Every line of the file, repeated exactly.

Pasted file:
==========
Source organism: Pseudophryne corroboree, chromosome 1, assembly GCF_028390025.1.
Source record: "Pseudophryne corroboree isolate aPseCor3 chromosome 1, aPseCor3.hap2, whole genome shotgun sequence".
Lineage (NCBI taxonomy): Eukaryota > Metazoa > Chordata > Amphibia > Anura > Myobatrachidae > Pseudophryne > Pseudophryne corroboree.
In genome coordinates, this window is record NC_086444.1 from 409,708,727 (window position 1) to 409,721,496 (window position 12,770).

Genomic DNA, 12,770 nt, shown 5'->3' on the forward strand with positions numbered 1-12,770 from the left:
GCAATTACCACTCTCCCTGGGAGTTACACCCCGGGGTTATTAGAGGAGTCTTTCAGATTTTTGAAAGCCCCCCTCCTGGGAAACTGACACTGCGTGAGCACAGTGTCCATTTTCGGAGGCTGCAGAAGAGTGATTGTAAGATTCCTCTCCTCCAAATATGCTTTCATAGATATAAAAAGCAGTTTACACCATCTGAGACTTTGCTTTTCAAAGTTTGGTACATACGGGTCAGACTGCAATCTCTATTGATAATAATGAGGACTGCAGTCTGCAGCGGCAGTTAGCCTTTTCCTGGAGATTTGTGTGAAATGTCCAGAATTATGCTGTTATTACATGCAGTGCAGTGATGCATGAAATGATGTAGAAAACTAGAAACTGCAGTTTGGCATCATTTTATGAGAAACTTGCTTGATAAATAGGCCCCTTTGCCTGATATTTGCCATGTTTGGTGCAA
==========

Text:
Source organism: Pseudophryne corroboree, chromosome 1, assembly GCF_028390025.1.
Source record: "Pseudophryne corroboree isolate aPseCor3 chromosome 1, aPseCor3.hap2, whole genome shotgun sequence".
Lineage (NCBI taxonomy): Eukaryota > Metazoa > Chordata > Amphibia > Anura > Myobatrachidae > Pseudophryne > Pseudophryne corroboree.
In genome coordinates, this window is record NC_086444.1 from 409,708,727 (window position 1) to 409,721,496 (window position 12,770).

Genomic DNA, 12,770 nt, shown 5'->3' on the forward strand with positions numbered 1-12,770 from the left:
GCAATTACCACTCTCCCTGGGAGTTACACCCCGGGGTTATTAGAGGAGTCTTTCAGATTTTTGAAAGCCCCCCTCCTGGGAAACTGACACTGCGTGAGCACAGTGTCCATTTTCGGAGGCTGCAGAAGAGTGATTGTAAGATTCCTCTCCTCCAAATATGCTTTCATAGATATAAAAAGCAGTTTACACCATCTGAGACTTTGCTTTTCAAAGTTTGGTACATACGGGTCAGACTGCAATCTCTATTGATAATAATGAGGACTGCAGTCTGCAGCGGCAGTTAGCCTTTTCCTGGAGATTTGTGTGAAATGTCCAGAATTATGCTGTTATTACATGCAGTGCAGTGATGCATGAAATGATGTAGAAAACTAGAAACTGCAGTTTGGCATCATTTTATGAGAAACTTGCTTGATAAATAGGCCCCTTTGCCTGATATTTGCCATGTTTGGTGCAA